Charge transfer (CT) complex is the association product of two or more molecules and fraction of electron charge transfer from a donor to an acceptor. This phenomenon occur when the acceptor of electron have high electron affinity while the donor of electron have low ionization potential. In this experiment the iodine (I2), is the acceptor of electron and n-butyl alcohol (C4H9OH), is the donor of electron. The iodine-alcohol complex formed due to the donation of electrons from the Highest Occupied Molecular Orbital (HOMO) of n-butyl alcohol to the Lowest Unoccupied Molecular Orbital (LUMO) of iodine. For iodine, the LUMO is the anti-bonding (Ïƒ*) orbital and for alcohol, the HOMO is the non-bonding orbital. Hence when the electron donating species of n-butyl alcohol approaches the empty orbital of iodine, the HOMO of alcohol will interact to form complex with the LUMO of iodine where the non-bonding electrons in alcohol are filled into a new formed bonding orbital between the two species which is nearer toward the iodine. This can also be explained as a Lewis's acid-base theory of an electron transfer between the Lewis base (electron donator) and Lewis acid (electron acceptor) to form a Lewis adduct.

## Colors of Iodine and Iodine-Alcohol Complex

During the experiment, it can be observed that iodine with no complex solution is in violet color and becoming progressively reddish-pink to then to brown when more alcohol donor are added and more complexes are formed. This changing of color is due to the complexes absorb the complentary green light from the visible light spectrum as compare to iodine absorbing yellow complentary light. This implies that the complex has much higher transition energy than iodine and is more stable which shows that the difference in energy levels between the bonding and anti-bonding orbitals of the complex is larger than between the s and s* orbitals of iodine. These tell that there is higher transition energy of the complex. Therefore, the iodine-complex will be of different color as compared to iodine as the complex has higher transition energy and absorbs shorter wavelength of light,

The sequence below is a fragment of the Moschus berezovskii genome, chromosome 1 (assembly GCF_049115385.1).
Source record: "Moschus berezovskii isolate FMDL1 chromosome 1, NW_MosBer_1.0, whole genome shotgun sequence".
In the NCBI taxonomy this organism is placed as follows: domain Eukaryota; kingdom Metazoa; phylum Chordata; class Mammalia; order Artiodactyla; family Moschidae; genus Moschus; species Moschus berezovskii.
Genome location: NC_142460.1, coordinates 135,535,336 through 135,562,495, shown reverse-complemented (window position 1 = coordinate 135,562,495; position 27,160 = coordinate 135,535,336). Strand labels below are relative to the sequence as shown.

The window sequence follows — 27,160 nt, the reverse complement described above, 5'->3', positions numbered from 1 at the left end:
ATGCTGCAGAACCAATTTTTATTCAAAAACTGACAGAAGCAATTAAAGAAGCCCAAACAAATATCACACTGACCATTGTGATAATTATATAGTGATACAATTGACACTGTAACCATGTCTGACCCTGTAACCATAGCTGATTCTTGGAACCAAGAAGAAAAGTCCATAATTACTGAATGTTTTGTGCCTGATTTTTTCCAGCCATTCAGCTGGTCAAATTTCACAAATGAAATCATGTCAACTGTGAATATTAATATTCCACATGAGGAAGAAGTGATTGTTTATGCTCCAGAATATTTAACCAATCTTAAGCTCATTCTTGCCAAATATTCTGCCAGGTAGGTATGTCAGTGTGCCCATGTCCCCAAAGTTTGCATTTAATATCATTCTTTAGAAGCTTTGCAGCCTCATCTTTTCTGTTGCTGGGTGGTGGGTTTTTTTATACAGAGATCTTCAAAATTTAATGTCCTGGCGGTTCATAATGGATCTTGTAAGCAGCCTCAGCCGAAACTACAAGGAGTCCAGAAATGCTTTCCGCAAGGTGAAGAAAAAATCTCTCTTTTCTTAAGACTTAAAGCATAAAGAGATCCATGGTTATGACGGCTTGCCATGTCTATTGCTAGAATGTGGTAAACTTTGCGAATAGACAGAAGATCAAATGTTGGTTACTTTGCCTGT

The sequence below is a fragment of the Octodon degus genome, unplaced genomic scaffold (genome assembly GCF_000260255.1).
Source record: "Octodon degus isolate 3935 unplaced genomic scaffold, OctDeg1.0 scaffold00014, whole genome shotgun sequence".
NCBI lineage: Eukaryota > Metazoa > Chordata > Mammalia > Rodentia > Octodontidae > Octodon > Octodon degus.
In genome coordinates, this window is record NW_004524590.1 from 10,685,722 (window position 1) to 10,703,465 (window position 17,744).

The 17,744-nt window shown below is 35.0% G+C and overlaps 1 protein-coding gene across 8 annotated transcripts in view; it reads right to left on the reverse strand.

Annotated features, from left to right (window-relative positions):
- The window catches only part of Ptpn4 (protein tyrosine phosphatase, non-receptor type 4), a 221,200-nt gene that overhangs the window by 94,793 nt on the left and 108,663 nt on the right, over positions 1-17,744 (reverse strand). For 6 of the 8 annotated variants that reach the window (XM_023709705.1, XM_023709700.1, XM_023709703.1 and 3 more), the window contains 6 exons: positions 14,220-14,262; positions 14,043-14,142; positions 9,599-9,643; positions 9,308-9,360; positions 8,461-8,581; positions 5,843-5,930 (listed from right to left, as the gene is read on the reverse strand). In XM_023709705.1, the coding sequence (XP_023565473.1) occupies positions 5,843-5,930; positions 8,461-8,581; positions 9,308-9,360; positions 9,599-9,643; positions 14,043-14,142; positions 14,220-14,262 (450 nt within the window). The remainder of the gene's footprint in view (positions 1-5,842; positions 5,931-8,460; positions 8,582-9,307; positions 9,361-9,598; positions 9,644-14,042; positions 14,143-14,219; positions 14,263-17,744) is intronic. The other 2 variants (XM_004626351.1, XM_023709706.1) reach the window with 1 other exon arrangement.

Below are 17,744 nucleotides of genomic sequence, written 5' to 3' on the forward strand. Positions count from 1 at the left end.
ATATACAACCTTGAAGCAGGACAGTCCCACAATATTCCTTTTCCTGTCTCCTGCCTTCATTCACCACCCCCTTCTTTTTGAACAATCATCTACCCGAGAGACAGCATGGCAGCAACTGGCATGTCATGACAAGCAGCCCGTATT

## Shifting of Maximum Absorption wavelength (Î»max)

In the spectrum attached in the appendix, there is an observation of the shifting of the maximum absorbance wavelength (Î»max) to lower wavelength with the increase of concentration of alcohol. For Solution 1 containing only iodine and no donor present, the Î»max wavelength is recorded at 520nm. Then, the Î»max of solution 2 to solution 6 show a decreasing trend in the Î»max wavelength toward the isosbestic point of the spectrum. This shows that adding donor will have effect on iodine and complexation of iodine and alcohol occurred. This shifting of Î»max is due to the iodine-alcohol complexes absorb a shorter wavelength of light than iodine as mentioned. Therefore, solution 1 of only iodine always shows the Î»max at higher wavelength than solution 2 to solution 6 due to the higher transition energy of the complexes. The shift become more drastic as higher concentration of alcohol added and more complexes are formed which give rise to higher absorbance at shorter wavelength and lower absorbance at higher wavelength of Î»max of iodine. Hence, these changes resemble a shift of the absorption maximum.

## Isosbestic point

Isosbestic point is defined as the specific wavelength at which two chemical species have the same molar absorptivity (Îµ) and the overall absorbance of a sample does not change during a chemical reaction or a physical change of the sample. The isosbestic point is taken as a criterion for the existence of two species in equilibrium where the concentration of both species is constant. Hence, in this experiment, the isosbestic point proved that there will be two principal species present in the solution and can be used to determine the total amount of the two species in equilibrium, since the two species have the same molar absorptivity constant at the same wavelength.

Absorbance = ÎµA[A] + ÎµC [C]

If at isosbestic point, ÎµA,iso = ÎµC, iso

Absorbance = ÎµA,iso [A] + ÎµC, iso [C]

Absorbance = Îµiso ([A] + [C])